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Balag at Angud: of Passion and Activism.

Based on the life of the remarkable contemporary installation artist, Junyee, Tanghalang Pilipino presents ‘Balag at Angud’. Playwright by Layeta Bucoy, the play takes the theatergoers through a journey of undying passion for the art and relentless struggles for standing on one’s principles.

First staged in a university production, Bucoy’s playwright’s title came from Junyee’s two prominent art installations- all uses natural resources. Balag, a birthchild of the 70’s activism, is an installation of interwoven bamboo decorated with protest placards. Locally known as tree’s skull, Angud uses the collection of interconnected logged-trees remains- a protest against deforestation. The play captures the colorful journey of Junyee’s artistry and passion enriched by music and songs that captures the spirit of journey of his life.
The play started with a scene where Junyee fall into the floor after recognition of his work and the flashback commences with the appearance of his father’s apparition of doubtfulness. This brings back to his middle-class roots in their hometown as the heir to their family’s Palace hotel and where his fondness of creating art blossomed. He crafted installations from nature’s abundance such as wood branches and twigs as hotel’s ornamental pieces. Foregoing of having a stable life of being the heir of their family hotel and pursuing his passion for the art, Junyee fled his hometown in search for his life in art with a suitcase filled with his passion and his muse.

His journey eventually landed him to attend UP Diliman and an apprenticeship with the National artist Napoleon Abueva. His passion for student activism sparks his participation for the rallies agains dictatorship in 70’s where his screams and disappointments gave birth to his protest art installation-Balag. His passion for interweaving art installation with social activism continues over the years and transcends plethora of social and environmental issues. 
His artistry is no walk in the park as the public’s appreciation and acceptance to his chosen craft is a challenge that he hurdles constantly. This challenge has peaked in 2007 when vandals destroyed his on-going installation in CCP grounds weeks before the showcase gala. With his own muse beside him, Junyee picked up his pieces as they ran into a mang-aangud- tree remnant pickers. The idea of collecting tree remnant as symbolism of its skull was formed as a protest to deforestation of the forest. His installation art “Angud”, interwoven remnants of logged-trees,was showcased in CCP in 2007.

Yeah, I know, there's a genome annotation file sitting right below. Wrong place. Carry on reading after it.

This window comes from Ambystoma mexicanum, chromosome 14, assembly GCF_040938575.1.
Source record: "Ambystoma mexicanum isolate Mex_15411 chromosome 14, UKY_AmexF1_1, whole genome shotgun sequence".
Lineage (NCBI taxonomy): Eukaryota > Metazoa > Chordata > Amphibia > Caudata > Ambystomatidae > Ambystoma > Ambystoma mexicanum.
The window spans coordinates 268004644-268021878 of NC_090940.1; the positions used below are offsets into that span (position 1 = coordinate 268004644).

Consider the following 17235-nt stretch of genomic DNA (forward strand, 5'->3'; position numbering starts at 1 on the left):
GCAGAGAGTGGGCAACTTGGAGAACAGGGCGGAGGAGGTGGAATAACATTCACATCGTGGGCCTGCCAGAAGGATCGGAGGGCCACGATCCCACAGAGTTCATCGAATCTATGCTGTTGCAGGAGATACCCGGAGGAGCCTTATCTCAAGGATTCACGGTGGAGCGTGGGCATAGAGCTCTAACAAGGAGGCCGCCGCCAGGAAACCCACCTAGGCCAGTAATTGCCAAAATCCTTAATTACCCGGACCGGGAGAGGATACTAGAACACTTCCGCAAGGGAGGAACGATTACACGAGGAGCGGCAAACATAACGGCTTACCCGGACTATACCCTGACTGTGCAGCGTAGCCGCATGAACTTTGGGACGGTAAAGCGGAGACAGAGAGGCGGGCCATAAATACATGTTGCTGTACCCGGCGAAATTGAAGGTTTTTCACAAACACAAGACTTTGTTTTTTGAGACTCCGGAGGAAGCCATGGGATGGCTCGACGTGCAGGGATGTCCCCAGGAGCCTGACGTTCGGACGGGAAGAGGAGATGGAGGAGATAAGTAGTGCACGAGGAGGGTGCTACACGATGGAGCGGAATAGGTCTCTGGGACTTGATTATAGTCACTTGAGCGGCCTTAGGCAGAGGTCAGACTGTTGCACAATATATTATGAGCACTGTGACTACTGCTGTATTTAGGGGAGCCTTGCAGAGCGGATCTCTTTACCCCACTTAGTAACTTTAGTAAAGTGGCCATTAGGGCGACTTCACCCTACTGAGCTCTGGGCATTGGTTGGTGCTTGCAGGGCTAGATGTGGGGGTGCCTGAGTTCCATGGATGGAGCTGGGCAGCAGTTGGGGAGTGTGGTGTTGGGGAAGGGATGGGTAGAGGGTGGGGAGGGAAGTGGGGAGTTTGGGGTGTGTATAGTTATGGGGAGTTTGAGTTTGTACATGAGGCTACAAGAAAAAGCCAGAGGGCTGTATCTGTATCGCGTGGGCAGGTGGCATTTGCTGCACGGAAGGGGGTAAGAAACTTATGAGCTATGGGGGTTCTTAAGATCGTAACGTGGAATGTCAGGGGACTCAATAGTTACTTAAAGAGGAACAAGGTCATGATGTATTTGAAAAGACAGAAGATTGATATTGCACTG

The play casts Rody Vera as Junyee. His singing prowess is at its finest with his effortless portrayal of the character. Paw Castillo’s acting as the young Junyee was exuberating the youthful passion and was exciting to watch. The life of the party as brought by the divine voice of the Musa Bayang Barrios. It was the excellent harmony of her unique timbre and the music that touches local ethnic sound that brings the play into the smooth grooves.

It was also another great performance for Tanghalang Pilipino Talents. Jonathan Tadioan’s portrayal of Tatay Luis, Junyee’s father, was haunting and surreal. Ensemble comprised by Eunice Pacia, Monique Nellas, Joshua Tayco, Raflesia Bravo, Cheeno Macaraig, Sigrid Balbas, Karl Jingco, Cyril Balderama, Antonette Go, Lhorvie Nuevo and Aldo Vencilao brought the show alive with their production numbers that captures your senses.

The production set gives justice to an artistry tribute to Junyee’s obra. Each installation was skillfully incorporated in each milestone in Junyee’s life accompanied with projections that takes this production a notch in artistry. Not knowing Junyee before the show, it was as if I had a front seat experience into both his life’s journey as well as a tour to his beautiful obras. The stage production and design were really a work of art. Toym Leon Imao, John Batalla and Datu Arellano did excellent in this play.
To start with, the material was really great. The playwright’s pace may seem slow, but the phases of Junyee’s life that was captured was essential in building the concept of his struggles as an artist, the influences on his art and also the message that he wants conveys with his installations. I was captured on the first scene- an unusual victory scene of falling from podium after a recognition for a well-celebrated artist in his craft. The use of installations really sets the mood and brings sophisticated touch of artistry to each scene. From a very lively songs from the musa to the heartfelt ballads of Junyee and her wife, the accompaniment of the songs marries the narrative well.

First show may not give you the best glimpse of the play, but overall it was a good experience of watching how passion can take your life into fulfillment. It was a journey of a genius of incomparable vision and artistry.

“Balag at Angud” will have its run from August 30 until September 16 at CCP’s Little Theater.
Text and Photos by Arianne Dave Farnazo. 


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